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    Body’s circadian rhythms affect skin stem cell regulation



    New research suggests that the body’s internal clock and its circadian rhythms adjust the modulation of skin stem cells based on the time of day — and that disruption to this cycle can cause tissue aging and lead to predisposition to skin cancer.

    According to researchers from the Centre for Genomic Regulation (CRG) in Barcelona, during long exposure to pathogens or ultraviolet light, the skin’s stem cells will protect themselves. When not exposed to light, the cells produce new keratinocytes — dead cells rich in keratin — that provide a protective layer against harmful agents, according to the study.

    “Stem cells have some genes that control their biological clock and that determine peaks of activity and intervals of inactivity over 24-hour periods,” study leader Salvador Aznar Benitah, Ph.D., said in a news release. “In this study, we describe how the cells manage to perceive what time of the day it is. This precision allows the stem cells to adapt their activity to the time of day and to its environmental conditions.”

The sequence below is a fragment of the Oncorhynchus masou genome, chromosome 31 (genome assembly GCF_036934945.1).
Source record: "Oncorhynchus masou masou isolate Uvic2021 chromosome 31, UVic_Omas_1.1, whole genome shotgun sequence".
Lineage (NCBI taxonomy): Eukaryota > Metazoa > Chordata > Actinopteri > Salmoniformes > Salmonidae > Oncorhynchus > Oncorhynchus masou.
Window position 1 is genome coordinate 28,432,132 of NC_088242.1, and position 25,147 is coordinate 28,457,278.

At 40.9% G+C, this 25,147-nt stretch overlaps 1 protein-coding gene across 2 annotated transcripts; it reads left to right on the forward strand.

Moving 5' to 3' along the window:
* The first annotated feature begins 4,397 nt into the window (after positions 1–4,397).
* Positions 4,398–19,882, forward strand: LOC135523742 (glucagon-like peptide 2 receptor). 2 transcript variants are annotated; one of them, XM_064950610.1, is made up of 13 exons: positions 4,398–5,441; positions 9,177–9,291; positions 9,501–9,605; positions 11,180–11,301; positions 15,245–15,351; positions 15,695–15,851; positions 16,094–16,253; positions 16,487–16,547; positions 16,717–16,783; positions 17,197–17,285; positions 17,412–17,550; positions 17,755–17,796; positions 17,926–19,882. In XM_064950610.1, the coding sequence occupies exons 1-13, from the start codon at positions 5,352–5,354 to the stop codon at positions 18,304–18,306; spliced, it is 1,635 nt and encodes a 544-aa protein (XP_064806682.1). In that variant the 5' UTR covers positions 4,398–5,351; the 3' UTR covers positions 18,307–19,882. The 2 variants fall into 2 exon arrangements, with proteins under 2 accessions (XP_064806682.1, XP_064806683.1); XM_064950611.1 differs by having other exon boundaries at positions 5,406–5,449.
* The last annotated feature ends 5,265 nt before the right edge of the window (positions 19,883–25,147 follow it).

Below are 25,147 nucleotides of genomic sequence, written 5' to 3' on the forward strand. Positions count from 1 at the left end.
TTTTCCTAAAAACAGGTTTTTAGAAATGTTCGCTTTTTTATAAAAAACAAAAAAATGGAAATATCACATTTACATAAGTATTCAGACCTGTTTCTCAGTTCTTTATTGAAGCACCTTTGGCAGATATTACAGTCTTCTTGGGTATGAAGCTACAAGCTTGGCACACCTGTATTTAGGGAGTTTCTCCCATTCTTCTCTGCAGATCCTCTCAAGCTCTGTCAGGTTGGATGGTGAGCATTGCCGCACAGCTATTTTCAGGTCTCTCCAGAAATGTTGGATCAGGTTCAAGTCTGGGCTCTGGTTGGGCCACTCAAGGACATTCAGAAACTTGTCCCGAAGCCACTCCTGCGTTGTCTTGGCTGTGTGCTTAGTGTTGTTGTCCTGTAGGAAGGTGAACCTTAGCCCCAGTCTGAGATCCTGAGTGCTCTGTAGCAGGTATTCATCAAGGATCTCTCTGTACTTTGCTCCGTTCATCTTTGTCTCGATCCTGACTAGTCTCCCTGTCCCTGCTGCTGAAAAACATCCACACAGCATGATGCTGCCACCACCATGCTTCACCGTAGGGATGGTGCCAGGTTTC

In a 2011 study, Dr. Benitah and colleagues described the link between circadian rhythms and the skin’s stem cell regulation. That study found that the cells could distinguish between night and day. The new study, funded by the European Research Council and the European Union, monitored the activity of the stem cells — adult stem cells in particular — by the minute to ascertain exactly how they determine the time and use that information to self-regulate and regenerate.

    Dr. Benitah’s latest study also found that disruptions to the circadian rhythms had serious effects on the proper functioning of skin stem cells, which can lead to tissue aging and possible predisposition to skin cancer.

    The study appears in the journal Cell Stem Cell.


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